Single Sign-On Technology Using SAML
Gaurav Gusain
February 16, 2021

Single sign-on (SSO) is an authentication method through which users can log in to multiple services by being authenticated only in one of the services. This free business from the need to hold passwords in their databases, login troubleshooting, and decreases the damage a hack can cause.

One of the most common examples of SSO is Google apps. By signing in to the Google accounts, you can access any services of Google, like Gmail, Drive, Slides, Docs, etc.

Benefits of SSO

  • Users only need to remember one set of login details. By being authenticated, at your website, you can log in to other services and applications. It lessens the pain of registering for new services or applications. As it is hard to remember the login credentials of each of the applications or services.
  • With SSO, the user experience is improved as it avoids lengthy sign-up and authorization processes.
  • SSO provides higher security as there is only one point where we need to focus on security. Instead of worrying about the security of many applications.
  • With SAML, you don’t have to maintain account information across multiple services. The identity provider bears this burden.

Technologies for SSO

Many technologies are used to provide a Single Sign-On feature. The two most commonly used techniques for providing SSO functionality are OAuth and SAML. Both of these technologies authenticate a user and provide him access to other services and applications. But the working of Both the technology is different.

When we talk about Single Sign-On (SSO), many technologies come to our mind. A few are listed below:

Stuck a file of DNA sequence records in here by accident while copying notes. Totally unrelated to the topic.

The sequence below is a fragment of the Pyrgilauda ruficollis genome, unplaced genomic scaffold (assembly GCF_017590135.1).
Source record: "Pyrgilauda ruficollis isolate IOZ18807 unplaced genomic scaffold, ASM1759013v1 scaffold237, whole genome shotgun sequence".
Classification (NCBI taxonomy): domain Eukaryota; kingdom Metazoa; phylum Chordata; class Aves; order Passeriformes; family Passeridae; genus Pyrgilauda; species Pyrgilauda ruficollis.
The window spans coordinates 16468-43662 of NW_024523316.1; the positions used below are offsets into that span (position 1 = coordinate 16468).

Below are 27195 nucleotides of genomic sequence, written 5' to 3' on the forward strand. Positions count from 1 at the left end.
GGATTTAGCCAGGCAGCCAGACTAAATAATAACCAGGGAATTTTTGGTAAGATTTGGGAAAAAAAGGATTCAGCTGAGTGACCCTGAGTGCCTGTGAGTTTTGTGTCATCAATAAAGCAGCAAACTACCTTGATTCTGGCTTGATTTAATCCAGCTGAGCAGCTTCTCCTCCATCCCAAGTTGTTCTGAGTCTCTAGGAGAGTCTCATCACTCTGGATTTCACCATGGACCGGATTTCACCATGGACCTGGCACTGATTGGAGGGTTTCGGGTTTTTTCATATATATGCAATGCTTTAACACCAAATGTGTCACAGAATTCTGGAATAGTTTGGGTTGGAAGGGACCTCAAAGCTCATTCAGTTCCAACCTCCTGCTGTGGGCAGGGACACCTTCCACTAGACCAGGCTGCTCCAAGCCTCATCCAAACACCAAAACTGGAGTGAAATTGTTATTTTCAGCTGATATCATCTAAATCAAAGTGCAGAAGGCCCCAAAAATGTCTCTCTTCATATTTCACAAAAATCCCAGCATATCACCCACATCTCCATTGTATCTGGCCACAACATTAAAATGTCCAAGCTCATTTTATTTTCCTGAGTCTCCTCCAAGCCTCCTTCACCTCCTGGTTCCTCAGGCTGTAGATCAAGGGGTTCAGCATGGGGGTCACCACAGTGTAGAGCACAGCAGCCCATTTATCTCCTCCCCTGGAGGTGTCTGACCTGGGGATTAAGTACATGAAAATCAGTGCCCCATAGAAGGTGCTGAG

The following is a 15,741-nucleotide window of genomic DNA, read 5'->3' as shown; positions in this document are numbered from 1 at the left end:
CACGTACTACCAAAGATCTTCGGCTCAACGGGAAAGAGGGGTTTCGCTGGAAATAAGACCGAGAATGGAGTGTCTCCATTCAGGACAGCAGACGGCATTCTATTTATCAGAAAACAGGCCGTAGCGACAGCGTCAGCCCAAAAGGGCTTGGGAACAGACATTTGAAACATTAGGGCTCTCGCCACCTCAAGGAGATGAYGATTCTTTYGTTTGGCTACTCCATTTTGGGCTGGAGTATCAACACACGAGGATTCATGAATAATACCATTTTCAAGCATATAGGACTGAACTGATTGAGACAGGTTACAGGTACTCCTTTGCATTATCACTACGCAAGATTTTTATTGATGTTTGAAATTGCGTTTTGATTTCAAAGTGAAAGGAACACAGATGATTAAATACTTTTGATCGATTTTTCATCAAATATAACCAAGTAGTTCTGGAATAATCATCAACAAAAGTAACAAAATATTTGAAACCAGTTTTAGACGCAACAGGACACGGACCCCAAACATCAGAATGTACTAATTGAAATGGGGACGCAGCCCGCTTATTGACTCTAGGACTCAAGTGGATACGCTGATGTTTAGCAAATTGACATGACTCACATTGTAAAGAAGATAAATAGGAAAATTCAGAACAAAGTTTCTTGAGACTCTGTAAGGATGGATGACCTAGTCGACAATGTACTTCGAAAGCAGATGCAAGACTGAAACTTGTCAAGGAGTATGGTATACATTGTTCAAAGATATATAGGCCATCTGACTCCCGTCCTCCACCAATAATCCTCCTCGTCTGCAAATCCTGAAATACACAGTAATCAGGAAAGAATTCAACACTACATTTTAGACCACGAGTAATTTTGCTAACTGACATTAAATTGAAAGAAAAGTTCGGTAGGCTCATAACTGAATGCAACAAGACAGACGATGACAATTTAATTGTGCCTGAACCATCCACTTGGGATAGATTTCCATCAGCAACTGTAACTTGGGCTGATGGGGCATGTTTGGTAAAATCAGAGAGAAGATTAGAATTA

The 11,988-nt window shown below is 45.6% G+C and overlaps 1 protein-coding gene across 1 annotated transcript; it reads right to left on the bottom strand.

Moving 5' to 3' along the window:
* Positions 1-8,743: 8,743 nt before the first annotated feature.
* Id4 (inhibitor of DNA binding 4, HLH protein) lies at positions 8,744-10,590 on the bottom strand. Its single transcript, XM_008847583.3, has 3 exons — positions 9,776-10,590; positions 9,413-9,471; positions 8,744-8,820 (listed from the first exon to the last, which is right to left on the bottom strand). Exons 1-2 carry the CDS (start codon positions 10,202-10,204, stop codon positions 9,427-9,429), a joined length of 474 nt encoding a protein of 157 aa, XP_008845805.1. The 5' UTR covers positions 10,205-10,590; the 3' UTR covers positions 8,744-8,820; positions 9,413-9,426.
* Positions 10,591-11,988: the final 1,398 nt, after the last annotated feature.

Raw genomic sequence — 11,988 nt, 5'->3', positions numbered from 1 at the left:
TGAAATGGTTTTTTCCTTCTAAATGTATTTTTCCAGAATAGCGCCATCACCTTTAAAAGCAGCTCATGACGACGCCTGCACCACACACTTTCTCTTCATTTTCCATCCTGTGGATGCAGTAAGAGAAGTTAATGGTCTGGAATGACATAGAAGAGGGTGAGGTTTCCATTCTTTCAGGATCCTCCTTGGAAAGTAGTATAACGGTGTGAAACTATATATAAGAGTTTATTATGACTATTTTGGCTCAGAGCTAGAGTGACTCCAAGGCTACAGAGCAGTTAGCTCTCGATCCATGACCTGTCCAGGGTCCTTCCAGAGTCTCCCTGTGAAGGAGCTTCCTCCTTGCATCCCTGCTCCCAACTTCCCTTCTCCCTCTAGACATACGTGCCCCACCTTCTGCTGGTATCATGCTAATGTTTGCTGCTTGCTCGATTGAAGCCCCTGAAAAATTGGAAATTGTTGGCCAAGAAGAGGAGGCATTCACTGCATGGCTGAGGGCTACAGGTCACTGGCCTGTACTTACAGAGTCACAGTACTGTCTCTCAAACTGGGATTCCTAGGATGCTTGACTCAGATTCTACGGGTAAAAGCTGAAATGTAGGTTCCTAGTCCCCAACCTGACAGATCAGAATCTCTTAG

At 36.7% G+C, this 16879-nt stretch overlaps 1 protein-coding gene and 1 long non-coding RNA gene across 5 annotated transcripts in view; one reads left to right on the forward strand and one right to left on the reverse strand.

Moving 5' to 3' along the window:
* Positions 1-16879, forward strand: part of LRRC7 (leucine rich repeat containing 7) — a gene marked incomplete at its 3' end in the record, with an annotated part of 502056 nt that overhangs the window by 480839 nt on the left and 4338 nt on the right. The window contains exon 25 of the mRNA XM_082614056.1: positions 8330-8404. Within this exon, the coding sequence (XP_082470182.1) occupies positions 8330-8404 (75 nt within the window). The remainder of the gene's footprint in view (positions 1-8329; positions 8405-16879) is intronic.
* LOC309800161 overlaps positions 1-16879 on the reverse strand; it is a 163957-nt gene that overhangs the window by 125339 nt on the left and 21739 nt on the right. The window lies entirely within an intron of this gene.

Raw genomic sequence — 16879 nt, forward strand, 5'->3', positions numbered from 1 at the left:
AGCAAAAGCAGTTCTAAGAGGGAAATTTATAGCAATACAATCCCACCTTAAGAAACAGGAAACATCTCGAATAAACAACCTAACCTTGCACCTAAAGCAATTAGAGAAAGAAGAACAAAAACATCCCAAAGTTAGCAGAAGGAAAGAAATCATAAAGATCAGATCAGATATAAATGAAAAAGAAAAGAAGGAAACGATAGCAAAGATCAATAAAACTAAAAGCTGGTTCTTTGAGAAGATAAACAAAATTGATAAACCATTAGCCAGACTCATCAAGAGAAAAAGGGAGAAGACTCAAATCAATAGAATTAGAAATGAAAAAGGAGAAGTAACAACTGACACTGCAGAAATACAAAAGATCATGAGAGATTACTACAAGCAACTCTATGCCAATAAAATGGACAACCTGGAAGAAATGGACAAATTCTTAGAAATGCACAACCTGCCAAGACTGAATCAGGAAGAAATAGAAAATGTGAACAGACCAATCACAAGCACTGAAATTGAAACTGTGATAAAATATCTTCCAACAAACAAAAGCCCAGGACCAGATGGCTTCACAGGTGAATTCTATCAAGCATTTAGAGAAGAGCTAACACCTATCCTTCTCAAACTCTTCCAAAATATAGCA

• Federated Identity Management (FIM)
  • OAuth (specifically OAuth 2.0 nowadays)
  • OpenID Connect (OIDC)
  • Security Access Markup Language (SAML)
  • Same Sign On (SSO)

In this blog, we will be learning about the SAML workflow. As each of the above terms is a big topic in itself.

Security Access Markup Language (SAML)

SAML stands for Security Assertion Markup Language. It is an XML-based open-standard that allows identity providers (IdP) to pass authorization credentials to service providers (SP). It means that you can use one set of credentials to log in to many different services or applications. SAML use Extensible Markup Language (XML) for standardized communications between the identity provider and service providers.

Now, you must be thinking about what IdP and SP are. So, SAML has two types of providers — Identity Provider and Service Provider. Let’s learn more about these two.

Identity Provider — An identity provider is an application that performs authentication and verifies the user using the login credentials. The identity provider sends a SAML Assertion that is an XML document to the service provider that contains the user authorization.

Service Provider — After successful authentication from IdP, the user redirects to the service or application he or she wants access to. This service or application is known as Service Provider (SP).

SAML Workflow

A SAML IdP generates a SAML response in an XML document based on the configuration that is mutually agreed to by the IdP and the SP. After receiving the SAML assertion, the SP validates the assertion by checking if it is coming from a valid IdP and then fetch the required information from the assertion: the username, attributes, and so on.

To do the above process, the SP requires the following:

  • Certificate — SAML signing certificates ensure that messages are coming from the expected identity and service providers. The certificate is stored on the SP side and used whenever a SAML response arrives.
  • ACS (Assertion Consumer Service) Endpoint URL — This is the endpoint provided by the SP where SAML responses are posted. The SP needs to provide this information to the IdP.
  • IdP Sign-in URL — This is the endpoint on the IdP side where SAML requests are posted. The SP needs to obtain this information from the IdP